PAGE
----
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Successful Players 6'4" and Over in NHL

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02-09-2004, 07:23 AM
  #1
KingPurpleDinosaur
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Successful Players 6'4" and Over in NHL

now i duno if im just looking at the wrong players, but how many forwards over 6'4" are dominant in the NHL right now? with the exception of thornton, the majority of the best players of today i've briefly looked over range from 5'10" to 6'3" max. if this is so, why did the kings draft 2 first rounders (steckel and boyle) becuase of size? does this reallly give them any true advantage in the NHL? cause i dont really see THAT many players who are that great because of their size.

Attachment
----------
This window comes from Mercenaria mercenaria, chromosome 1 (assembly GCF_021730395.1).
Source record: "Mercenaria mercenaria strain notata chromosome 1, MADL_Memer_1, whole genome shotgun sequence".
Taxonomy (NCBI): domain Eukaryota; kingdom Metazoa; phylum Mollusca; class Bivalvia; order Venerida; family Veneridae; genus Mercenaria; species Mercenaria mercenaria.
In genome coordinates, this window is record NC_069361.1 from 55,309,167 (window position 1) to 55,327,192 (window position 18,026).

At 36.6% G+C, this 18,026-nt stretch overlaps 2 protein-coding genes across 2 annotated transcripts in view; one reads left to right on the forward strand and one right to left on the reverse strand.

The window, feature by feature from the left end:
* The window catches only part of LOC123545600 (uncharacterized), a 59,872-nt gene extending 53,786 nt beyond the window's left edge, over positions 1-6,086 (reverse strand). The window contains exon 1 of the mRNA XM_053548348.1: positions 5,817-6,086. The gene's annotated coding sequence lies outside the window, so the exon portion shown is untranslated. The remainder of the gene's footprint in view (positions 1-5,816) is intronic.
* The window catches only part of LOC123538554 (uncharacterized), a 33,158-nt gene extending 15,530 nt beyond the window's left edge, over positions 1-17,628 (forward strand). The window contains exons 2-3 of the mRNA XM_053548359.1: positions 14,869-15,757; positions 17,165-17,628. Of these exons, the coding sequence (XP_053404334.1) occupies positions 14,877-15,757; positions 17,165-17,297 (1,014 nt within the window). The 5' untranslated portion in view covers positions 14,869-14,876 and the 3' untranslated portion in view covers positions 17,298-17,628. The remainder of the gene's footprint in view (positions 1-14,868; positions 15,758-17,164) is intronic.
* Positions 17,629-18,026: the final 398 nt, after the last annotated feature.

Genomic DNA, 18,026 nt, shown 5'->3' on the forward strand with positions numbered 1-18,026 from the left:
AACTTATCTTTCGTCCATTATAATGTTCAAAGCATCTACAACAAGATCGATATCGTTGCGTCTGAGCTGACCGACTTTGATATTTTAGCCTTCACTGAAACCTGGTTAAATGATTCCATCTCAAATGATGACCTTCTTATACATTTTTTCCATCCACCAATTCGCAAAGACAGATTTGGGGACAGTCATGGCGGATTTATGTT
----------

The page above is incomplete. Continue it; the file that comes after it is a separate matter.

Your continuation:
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02-09-2004, 10:12 AM
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KingsFan7824
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Well if players can be dominant at 6-3, why can't they at 6-4? What's the difference between 6-3 and 6-4?

Sundin. Yashin. Lecavalier. Primeau, while no longer a scorer, is a dominant defensive center. Handzus. Murray is only 6-3ish, so I guess he can't count. I'm sure there are more out there.

Size by itself doesn't make much difference. Speed by itself doesn't make much difference. Talent by itself doesn't make much difference. It's about maturing, learning, and being in the right place at the right time(whether that's on the right team, or in the right position on the ice in a given situation).

If Steckel or Boyle become NHL level players, only score 10 goals a year, but play great defense, that's ok. Every team needs players like that. Every team needs big players, and small players. Every team needs offensive, and defensive players. You need a mix.

Does every 1st round pick need to be a top scorer? Would you take the best defensive forward in the league in the 1st round? Late in the 1st round?